TUCSON, ARIZONA - Experts estimate as many as 15 million Americans have food allergies.
For years, the U.S. has mandated the top allergens be clearly marked on all foods.
While we know reactions to things like peanuts can be serious, there are other potential allergens that aren't necessarily labeled.
These ingredients can cause dangerous, even deadly, reactions to those at risk.
Alison Manhoff loves cooking with her son Hudson. But prepping food is no piece of cake. Since he was little, Alison has known Hudson is allergic to a lot of things.?P
"He was allergic to peanuts and tree nuts," Manhoff said. "Eventually, we added eggs, dairy, soy."
And then sesame was added to that list.
It wasn't until Hudson accidentally ate a classmate's hummus, they found out just how serious that allergy could be.
"They immediately used an epinephrine device to provide emergency care and called an ambulance," Manhoff said.
Hudson had an anaphylactic reaction. Manhoff now diligently reads labels.
The thing is, manufacturers aren't required to list sesame.
In fact, only the top eight allergens -- milk, eggs, fish, shellfish, tree nuts, peanuts, wheat and soybean -- have to be listed on labels.
That's a problem, according to Dr. Jim Baker.
Baker said there are over 100 foods proven to cause allergies, and the reactions can be severe.
"We've had severe reactions, in some cases even deaths, from sesame allergy," Baker said.
Baker said ingredients can show up in foods you wouldn't expect.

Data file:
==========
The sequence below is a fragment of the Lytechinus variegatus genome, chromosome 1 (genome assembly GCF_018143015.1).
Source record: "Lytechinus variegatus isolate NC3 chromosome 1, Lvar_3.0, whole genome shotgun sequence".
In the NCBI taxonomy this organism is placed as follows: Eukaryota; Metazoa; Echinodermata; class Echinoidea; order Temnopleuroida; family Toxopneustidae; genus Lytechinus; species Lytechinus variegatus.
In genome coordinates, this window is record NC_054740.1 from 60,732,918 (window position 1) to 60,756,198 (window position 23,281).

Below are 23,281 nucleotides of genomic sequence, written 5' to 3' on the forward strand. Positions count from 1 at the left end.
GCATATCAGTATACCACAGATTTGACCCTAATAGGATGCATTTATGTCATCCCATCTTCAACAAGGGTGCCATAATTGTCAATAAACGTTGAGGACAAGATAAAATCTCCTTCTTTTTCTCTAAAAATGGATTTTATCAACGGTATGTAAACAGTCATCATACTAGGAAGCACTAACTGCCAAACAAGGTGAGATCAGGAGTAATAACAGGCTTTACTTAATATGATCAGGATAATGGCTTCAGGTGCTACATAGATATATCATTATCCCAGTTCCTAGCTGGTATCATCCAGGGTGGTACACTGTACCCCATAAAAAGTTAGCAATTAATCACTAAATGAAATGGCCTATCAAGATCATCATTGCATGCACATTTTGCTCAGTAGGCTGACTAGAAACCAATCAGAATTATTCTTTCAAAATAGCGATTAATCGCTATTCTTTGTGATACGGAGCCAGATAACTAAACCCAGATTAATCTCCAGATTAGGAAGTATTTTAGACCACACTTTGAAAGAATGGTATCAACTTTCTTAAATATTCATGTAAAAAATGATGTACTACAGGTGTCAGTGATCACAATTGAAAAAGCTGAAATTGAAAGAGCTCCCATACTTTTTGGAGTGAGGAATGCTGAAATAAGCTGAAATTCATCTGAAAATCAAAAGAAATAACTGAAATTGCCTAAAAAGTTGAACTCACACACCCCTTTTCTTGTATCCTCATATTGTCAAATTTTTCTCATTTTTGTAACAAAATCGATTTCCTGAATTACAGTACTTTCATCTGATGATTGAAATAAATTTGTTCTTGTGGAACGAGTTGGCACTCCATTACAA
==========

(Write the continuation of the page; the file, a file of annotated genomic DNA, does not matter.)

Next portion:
"One of the big problems we have in this country is that you group things and call them natural flavorings," Baker said.
According to the FDA, eight major food allergens account for more than 90 percent of all cases.
Baker stressed that doesn't mean other allergens are less important.
"We'd like full and complete content labeling for all foods," he said. "It's done in other countries around the world and we feel it could be done here."
The Grocery Manufacturers Association said the FDA and USDA set food labeling regulation, but "companies can disclose additional information voluntarily" and "a consumer concerned about a specific ingredient can also contact the manufacturer."
Manhoff said she contacts manufacturers on a regular basis, but wishes she didn't have to jump through hoops to keep her son safe.
"When it comes to food allergens and the potential that it could impact someone's life, I think we need more transparency," she said.
The GMA said in an effort to provide more transparency, it has helped to pioneer something called www.smartlabel.org, a digital platforms to provide consumers with more detailed producer information.
If you experience an allergic reaction to food, or even think you are, it is critical to seek immediate medical attention.
Once treated, you should report what happened to the manufacturer so the incident can be investigated. Make sure to save packaging and any remaining product.